Leading the Way in Life Science Technologies

GEN Exclusives

More »

GEN News Highlights

More »
Jan 24, 2008

Efficacy of Amgen’s Vectibix Found to Be Gene-Variant Specific

  • Amgen reported that in metastatic colorectal cancer (mCRC) patients who have failed chemotherapy, the efficacy of Vectibix™ monotherapy is confined to those with nonmutated KRAS tumors. In such patients, Vectibix increased progression-free survival (PFS) and had an impact on quality of life (QoL) and disease-related symptoms, according to the company.

    The data was generated from a biomarker analysis of a Phase III, randomized, controlled clinical trial that investigated the treatment effect of Vectibix monotherapy plus best supportive care (BSC) versus BSC alone in patients with mCRC.

    Of the 463 randomized patients in the trial, 427 had available KRAS data, and 57  had tumors with normal, nonmutated KRAS. In the group of patients with nonmutated KRAS that received Vectibix, 17% responded to treatment and 34% reported stable disease, according to Amgen. There were no responders in the group of patients treated with Vectibix that had mutated KRAS. Stable disease was reported in 12% of these patients.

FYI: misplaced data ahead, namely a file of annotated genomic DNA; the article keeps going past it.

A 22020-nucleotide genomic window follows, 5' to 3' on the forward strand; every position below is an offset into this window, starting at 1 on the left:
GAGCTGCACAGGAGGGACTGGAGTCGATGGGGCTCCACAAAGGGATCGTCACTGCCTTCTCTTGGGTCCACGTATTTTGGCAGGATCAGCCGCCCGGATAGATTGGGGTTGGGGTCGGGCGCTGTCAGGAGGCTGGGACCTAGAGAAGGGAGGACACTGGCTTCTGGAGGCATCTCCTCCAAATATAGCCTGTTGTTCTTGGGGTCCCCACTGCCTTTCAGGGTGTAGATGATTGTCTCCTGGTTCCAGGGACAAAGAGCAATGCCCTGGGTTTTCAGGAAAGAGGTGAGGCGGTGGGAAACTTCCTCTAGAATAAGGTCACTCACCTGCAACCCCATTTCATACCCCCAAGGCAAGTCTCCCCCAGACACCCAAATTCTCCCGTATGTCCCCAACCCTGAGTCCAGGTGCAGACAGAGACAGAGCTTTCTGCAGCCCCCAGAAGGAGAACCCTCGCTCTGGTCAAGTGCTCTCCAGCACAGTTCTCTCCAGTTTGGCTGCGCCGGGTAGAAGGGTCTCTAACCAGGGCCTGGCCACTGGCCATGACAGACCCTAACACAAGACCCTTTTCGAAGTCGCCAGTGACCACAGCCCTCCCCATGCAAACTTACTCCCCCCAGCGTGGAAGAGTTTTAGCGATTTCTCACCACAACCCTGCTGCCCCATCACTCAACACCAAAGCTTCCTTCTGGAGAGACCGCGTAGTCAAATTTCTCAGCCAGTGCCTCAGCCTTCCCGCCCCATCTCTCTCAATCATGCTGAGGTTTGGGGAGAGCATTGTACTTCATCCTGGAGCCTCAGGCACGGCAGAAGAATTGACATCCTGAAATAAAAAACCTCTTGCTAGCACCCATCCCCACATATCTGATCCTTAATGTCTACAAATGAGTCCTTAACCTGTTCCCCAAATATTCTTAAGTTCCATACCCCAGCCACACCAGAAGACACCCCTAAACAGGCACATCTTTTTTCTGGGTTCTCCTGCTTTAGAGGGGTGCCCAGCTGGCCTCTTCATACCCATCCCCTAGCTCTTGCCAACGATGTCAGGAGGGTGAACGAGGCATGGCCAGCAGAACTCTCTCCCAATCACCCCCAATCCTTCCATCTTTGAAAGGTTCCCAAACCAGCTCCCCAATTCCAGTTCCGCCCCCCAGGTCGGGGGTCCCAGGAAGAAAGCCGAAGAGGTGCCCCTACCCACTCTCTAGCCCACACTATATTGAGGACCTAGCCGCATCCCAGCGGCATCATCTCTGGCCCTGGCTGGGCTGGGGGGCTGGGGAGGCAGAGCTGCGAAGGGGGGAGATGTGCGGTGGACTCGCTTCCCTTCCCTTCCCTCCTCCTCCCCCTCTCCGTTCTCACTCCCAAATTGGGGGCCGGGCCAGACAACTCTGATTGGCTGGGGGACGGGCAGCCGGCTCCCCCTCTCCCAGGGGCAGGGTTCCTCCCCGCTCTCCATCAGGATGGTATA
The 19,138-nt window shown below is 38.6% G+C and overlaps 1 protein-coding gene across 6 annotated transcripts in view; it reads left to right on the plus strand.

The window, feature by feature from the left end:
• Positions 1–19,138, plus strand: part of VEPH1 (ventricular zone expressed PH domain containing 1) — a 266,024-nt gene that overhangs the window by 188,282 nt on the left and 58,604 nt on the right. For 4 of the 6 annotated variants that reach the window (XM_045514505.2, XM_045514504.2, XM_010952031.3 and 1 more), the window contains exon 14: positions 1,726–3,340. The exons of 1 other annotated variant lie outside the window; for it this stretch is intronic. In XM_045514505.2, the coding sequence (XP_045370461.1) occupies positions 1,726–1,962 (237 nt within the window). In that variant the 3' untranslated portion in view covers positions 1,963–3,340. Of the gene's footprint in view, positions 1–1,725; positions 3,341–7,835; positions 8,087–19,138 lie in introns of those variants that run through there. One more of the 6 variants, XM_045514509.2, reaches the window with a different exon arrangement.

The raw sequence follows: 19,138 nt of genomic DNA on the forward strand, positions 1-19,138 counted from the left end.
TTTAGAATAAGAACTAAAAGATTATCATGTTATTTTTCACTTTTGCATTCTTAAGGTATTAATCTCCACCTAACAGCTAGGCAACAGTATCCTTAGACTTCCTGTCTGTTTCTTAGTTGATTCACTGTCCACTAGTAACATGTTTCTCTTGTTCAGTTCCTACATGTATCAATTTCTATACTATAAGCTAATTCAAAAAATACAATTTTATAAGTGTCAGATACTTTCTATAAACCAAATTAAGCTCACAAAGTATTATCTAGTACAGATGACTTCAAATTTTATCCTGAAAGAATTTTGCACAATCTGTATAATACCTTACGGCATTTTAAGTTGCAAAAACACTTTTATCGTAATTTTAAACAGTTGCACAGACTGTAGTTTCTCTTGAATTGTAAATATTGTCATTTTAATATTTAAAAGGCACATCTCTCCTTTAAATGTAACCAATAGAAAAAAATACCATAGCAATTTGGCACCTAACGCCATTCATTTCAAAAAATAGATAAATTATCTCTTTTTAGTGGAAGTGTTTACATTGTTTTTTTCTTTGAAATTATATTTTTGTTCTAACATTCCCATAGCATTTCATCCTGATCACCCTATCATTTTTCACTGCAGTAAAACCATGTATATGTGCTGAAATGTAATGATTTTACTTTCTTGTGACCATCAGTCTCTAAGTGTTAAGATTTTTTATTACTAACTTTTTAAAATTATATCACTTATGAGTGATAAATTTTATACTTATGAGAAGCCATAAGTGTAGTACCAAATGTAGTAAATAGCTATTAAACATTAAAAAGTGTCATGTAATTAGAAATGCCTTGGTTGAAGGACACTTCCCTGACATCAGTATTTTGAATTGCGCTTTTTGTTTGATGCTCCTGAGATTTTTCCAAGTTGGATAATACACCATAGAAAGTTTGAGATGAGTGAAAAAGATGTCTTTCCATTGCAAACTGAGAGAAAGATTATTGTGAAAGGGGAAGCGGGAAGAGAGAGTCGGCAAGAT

Additional endpoints of this analysis examined overall survival by KRAS status and treatment. Comparing the nonmutated and mutated treatment arms, overall survival was longer in patients with nonmutated KRAS, the company notes. No differences in overall survival were observed between Vectibix and BSC in either KRAS subgroup, potentially due to a high rate of crossover from BSC to Vectibix after progression and similar efficacy of Vectibix in these patients, reports the company.

    Results from this study will be presented on January 26 at the “2008 American Society of Clinical Oncology Gastrointestinal Cancers Symposium.”



Be sure to take the GEN Poll

Scientifically Studying Ecstasy

MDMA (commonly known as the empathogen “ecstasy”) is classified as a Schedule 1 drug, which is reserved for compounds with no accepted medical use and a high abuse potential. Two researchers from Stanford, however, call for a rigorous scientific exploration of MDMA's effects to identify precisely how the drug works, the data from which could be used to develop therapeutic compounds.

Do you agree that ecstasy should be studied for its potential therapeutic benefits?

More »